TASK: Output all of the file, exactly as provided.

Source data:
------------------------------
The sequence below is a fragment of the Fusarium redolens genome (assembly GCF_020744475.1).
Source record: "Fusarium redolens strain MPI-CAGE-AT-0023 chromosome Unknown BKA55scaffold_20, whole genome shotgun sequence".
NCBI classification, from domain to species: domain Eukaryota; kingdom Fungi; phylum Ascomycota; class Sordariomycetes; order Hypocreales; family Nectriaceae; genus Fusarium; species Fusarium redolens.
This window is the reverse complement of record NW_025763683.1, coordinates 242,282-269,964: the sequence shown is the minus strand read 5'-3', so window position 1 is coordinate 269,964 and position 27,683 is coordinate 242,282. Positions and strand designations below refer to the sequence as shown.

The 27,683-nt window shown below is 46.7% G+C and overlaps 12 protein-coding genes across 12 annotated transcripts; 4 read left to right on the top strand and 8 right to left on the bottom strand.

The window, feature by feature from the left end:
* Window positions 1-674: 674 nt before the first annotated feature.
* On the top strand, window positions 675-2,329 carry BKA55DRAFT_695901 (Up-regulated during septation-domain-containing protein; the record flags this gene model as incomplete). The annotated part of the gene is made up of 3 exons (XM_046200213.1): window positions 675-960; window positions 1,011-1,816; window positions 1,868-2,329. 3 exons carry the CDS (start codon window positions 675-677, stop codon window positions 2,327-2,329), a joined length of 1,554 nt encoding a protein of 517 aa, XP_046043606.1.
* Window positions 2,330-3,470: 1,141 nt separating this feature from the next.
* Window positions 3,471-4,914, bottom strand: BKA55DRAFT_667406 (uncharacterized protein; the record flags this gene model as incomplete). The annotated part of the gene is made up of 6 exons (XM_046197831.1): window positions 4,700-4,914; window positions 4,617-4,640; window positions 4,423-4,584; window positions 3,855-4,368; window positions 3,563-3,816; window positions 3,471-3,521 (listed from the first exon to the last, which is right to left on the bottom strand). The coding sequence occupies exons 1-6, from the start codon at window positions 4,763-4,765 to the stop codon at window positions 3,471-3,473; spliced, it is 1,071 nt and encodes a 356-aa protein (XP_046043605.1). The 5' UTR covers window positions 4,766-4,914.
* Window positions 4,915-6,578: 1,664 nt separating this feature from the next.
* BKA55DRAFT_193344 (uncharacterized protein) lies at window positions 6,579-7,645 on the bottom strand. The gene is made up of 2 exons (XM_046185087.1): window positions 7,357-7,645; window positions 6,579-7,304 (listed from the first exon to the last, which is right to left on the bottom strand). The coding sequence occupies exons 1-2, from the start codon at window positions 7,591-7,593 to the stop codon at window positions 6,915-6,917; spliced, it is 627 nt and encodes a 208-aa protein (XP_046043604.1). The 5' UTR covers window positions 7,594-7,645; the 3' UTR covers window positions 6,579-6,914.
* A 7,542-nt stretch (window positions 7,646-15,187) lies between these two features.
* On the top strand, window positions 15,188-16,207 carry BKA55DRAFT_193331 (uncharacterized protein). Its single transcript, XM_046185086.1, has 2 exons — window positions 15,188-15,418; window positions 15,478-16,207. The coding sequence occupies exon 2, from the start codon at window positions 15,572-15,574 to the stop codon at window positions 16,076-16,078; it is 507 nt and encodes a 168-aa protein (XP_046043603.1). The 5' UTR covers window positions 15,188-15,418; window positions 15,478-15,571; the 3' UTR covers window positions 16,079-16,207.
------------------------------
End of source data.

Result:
The sequence below is a fragment of the Fusarium redolens genome (assembly GCF_020744475.1).
Source record: "Fusarium redolens strain MPI-CAGE-AT-0023 chromosome Unknown BKA55scaffold_20, whole genome shotgun sequence".
NCBI classification, from domain to species: domain Eukaryota; kingdom Fungi; phylum Ascomycota; class Sordariomycetes; order Hypocreales; family Nectriaceae; genus Fusarium; species Fusarium redolens.
This window is the reverse complement of record NW_025763683.1, coordinates 242,282-269,964: the sequence shown is the minus strand read 5'-3', so window position 1 is coordinate 269,964 and position 27,683 is coordinate 242,282. Positions and strand designations below refer to the sequence as shown.

The 27,683-nt window shown below is 46.7% G+C and overlaps 12 protein-coding genes across 12 annotated transcripts; 4 read left to right on the top strand and 8 right to left on the bottom strand.

The window, feature by feature from the left end:
* Window positions 1-674: 674 nt before the first annotated feature.
* On the top strand, window positions 675-2,329 carry BKA55DRAFT_695901 (Up-regulated during septation-domain-containing protein; the record flags this gene model as incomplete). The annotated part of the gene is made up of 3 exons (XM_046200213.1): window positions 675-960; window positions 1,011-1,816; window positions 1,868-2,329. 3 exons carry the CDS (start codon window positions 675-677, stop codon window positions 2,327-2,329), a joined length of 1,554 nt encoding a protein of 517 aa, XP_046043606.1.
* Window positions 2,330-3,470: 1,141 nt separating this feature from the next.
* Window positions 3,471-4,914, bottom strand: BKA55DRAFT_667406 (uncharacterized protein; the record flags this gene model as incomplete). The annotated part of the gene is made up of 6 exons (XM_046197831.1): window positions 4,700-4,914; window positions 4,617-4,640; window positions 4,423-4,584; window positions 3,855-4,368; window positions 3,563-3,816; window positions 3,471-3,521 (listed from the first exon to the last, which is right to left on the bottom strand). The coding sequence occupies exons 1-6, from the start codon at window positions 4,763-4,765 to the stop codon at window positions 3,471-3,473; spliced, it is 1,071 nt and encodes a 356-aa protein (XP_046043605.1). The 5' UTR covers window positions 4,766-4,914.
* Window positions 4,915-6,578: 1,664 nt separating this feature from the next.
* BKA55DRAFT_193344 (uncharacterized protein) lies at window positions 6,579-7,645 on the bottom strand. The gene is made up of 2 exons (XM_046185087.1): window positions 7,357-7,645; window positions 6,579-7,304 (listed from the first exon to the last, which is right to left on the bottom strand). The coding sequence occupies exons 1-2, from the start codon at window positions 7,591-7,593 to the stop codon at window positions 6,915-6,917; spliced, it is 627 nt and encodes a 208-aa protein (XP_046043604.1). The 5' UTR covers window positions 7,594-7,645; the 3' UTR covers window positions 6,579-6,914.
* A 7,542-nt stretch (window positions 7,646-15,187) lies between these two features.
* On the top strand, window positions 15,188-16,207 carry BKA55DRAFT_193331 (uncharacterized protein). Its single transcript, XM_046185086.1, has 2 exons — window positions 15,188-15,418; window positions 15,478-16,207. The coding sequence occupies exon 2, from the start codon at window positions 15,572-15,574 to the stop codon at window positions 16,076-16,078; it is 507 nt and encodes a 168-aa protein (XP_046043603.1). The 5' UTR covers window positions 15,188-15,418; window positions 15,478-15,571; the 3' UTR covers window positions 16,079-16,207.